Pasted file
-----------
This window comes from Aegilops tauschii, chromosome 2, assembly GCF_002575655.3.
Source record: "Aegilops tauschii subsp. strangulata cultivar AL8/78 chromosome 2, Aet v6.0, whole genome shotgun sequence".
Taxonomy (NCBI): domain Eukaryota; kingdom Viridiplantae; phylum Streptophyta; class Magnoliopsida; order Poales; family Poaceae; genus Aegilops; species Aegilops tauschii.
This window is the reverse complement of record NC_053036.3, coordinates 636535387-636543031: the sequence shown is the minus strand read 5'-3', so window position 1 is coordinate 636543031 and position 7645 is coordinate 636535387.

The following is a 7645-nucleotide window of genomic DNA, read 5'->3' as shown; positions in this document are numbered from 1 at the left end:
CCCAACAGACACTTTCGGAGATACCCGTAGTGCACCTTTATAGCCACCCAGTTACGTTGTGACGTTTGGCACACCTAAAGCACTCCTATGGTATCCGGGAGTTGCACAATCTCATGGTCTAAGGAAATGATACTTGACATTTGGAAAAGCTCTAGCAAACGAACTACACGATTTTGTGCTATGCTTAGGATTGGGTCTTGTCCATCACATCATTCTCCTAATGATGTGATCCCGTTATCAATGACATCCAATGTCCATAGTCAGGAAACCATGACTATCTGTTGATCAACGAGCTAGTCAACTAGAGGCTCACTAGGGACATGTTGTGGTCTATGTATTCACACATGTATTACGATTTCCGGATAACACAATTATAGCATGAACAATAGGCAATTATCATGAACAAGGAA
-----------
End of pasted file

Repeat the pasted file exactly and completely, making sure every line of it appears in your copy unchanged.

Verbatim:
This window comes from Aegilops tauschii, chromosome 2, assembly GCF_002575655.3.
Source record: "Aegilops tauschii subsp. strangulata cultivar AL8/78 chromosome 2, Aet v6.0, whole genome shotgun sequence".
Taxonomy (NCBI): domain Eukaryota; kingdom Viridiplantae; phylum Streptophyta; class Magnoliopsida; order Poales; family Poaceae; genus Aegilops; species Aegilops tauschii.
This window is the reverse complement of record NC_053036.3, coordinates 636535387-636543031: the sequence shown is the minus strand read 5'-3', so window position 1 is coordinate 636543031 and position 7645 is coordinate 636535387.

The following is a 7645-nucleotide window of genomic DNA, read 5'->3' as shown; positions in this document are numbered from 1 at the left end:
CCCAACAGACACTTTCGGAGATACCCGTAGTGCACCTTTATAGCCACCCAGTTACGTTGTGACGTTTGGCACACCTAAAGCACTCCTATGGTATCCGGGAGTTGCACAATCTCATGGTCTAAGGAAATGATACTTGACATTTGGAAAAGCTCTAGCAAACGAACTACACGATTTTGTGCTATGCTTAGGATTGGGTCTTGTCCATCACATCATTCTCCTAATGATGTGATCCCGTTATCAATGACATCCAATGTCCATAGTCAGGAAACCATGACTATCTGTTGATCAACGAGCTAGTCAACTAGAGGCTCACTAGGGACATGTTGTGGTCTATGTATTCACACATGTATTACGATTTCCGGATAACACAATTATAGCATGAACAATAGGCAATTATCATGAACAAGGAA